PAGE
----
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The food stamp backlash

Reading James Bovard’s screed on food stamps as a “magnet for abuses and absurdities” in yesterday’s Wall Street Journal, I immediately thought, “Wow, he’s targeting food stamps the way conservatives in the 80s and 90s attacked welfare.” By the end of the piece Bovard makes it explicit: “Decades after liberals derided Ronald Reagan’s reference to a Cadillac-driving ‘welfare queen,’” Bovard writes,”Obama administration policies could easily permit Trust Fund Babies driving Rolls Royces to get free food courtesy of Uncle Sam.” Is there a valid argument behind this overheated rhetoric?

Not really. Bovard catalogs a bunch of sensational anecdotes, such as the story of Leroy Flick of Michigan who won the lottery but stayed on food stamps, because his lottery winnings counted as assets, not income. Ok, so the U.S. Dept. of Agriculture — which funds and administers food stamps in conjunction with states — failed to police Leroy Flick. But in a December 2010 Slate article, Annie Lowrey reported that the food stamp program has a 95 percent accuracy in properly subsidizing food purchases to the people below or near the poverty level who need such assistance.

More out-of-context alarm: Bovard cites a Milwaukee Journal-Sentinel investigation from this April stating that 2,000 food stamp recipients lost their food stamp cards at least six times last year. The freewheeling Wisconsin government issued them replacement cards each time. Since cards reported lost are immediately voided (and you have to report your card is lost, of course, to receive a new card), it’s unclear how the taxpayer is swindled — aside from the potentially outrageous costs of printing up new food stamp debit cards.  Also, there are 800,000 people in Wisconsin on food stamps — so the big-sounding 2,000 number represents .25 percent of all state recipients.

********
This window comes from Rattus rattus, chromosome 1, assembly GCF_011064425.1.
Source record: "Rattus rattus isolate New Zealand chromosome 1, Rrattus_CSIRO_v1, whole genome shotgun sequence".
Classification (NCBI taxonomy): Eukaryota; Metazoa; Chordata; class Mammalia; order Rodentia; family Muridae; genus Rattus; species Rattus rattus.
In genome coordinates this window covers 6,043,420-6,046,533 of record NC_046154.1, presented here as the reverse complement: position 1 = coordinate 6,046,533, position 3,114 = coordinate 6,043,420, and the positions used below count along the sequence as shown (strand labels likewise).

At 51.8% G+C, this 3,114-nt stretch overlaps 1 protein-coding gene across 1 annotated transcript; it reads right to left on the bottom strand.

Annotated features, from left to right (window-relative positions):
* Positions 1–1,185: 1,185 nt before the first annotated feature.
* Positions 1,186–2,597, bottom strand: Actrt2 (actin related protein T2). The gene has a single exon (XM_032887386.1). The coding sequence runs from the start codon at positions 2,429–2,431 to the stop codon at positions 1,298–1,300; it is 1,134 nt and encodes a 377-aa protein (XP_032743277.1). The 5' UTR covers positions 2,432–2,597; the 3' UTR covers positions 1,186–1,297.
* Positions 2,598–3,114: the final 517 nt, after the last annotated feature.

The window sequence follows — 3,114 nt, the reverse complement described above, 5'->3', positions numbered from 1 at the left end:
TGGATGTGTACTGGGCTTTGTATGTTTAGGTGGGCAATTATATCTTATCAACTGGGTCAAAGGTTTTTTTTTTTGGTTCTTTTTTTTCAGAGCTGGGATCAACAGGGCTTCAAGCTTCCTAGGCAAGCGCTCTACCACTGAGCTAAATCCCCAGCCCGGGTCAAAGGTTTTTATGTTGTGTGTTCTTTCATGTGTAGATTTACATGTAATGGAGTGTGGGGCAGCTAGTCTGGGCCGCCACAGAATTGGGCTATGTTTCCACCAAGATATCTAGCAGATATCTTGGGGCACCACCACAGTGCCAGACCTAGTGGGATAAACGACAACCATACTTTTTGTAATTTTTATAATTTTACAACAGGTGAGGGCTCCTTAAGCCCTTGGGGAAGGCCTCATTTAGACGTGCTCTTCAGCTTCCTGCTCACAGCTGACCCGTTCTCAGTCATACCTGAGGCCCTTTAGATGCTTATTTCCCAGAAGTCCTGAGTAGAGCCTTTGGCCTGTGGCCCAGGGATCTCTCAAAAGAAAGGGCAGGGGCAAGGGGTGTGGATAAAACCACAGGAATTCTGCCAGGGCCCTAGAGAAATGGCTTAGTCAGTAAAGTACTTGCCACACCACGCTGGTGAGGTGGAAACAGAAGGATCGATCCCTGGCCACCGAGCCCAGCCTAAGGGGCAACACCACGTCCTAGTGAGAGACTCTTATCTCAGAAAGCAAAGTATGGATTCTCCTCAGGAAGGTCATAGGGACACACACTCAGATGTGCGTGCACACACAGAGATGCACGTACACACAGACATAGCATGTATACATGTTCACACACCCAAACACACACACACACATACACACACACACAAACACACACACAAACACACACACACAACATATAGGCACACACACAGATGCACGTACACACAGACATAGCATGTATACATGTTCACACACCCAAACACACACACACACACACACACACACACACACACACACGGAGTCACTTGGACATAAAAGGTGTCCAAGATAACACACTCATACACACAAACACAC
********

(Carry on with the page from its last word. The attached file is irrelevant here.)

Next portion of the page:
One strong point Bovard makes is that food stamp use has gone up while the number of USDA food stamp fraud inspectors has gone down. “The USDA’s Food and Nutrition Service now has only 40 inspectors to oversee almost 200,000 merchants that accept food stamps nationwide,” Bovard writes. If the Obama administration is spending more on the food stamp program, it would make sense for more of that money needs to be allocated to policing waste and abuse on the part of recipients, merchants, and even government employees.

Overall, though, a big plus about food stamps is how easy it is to apply — needy people do not have to go through a long bureaucratic process to get assistance. Bovard warns of “loose federal rules” — but isn’t a streamlined bureaucracy precisely what conservative commentators want more of from government?

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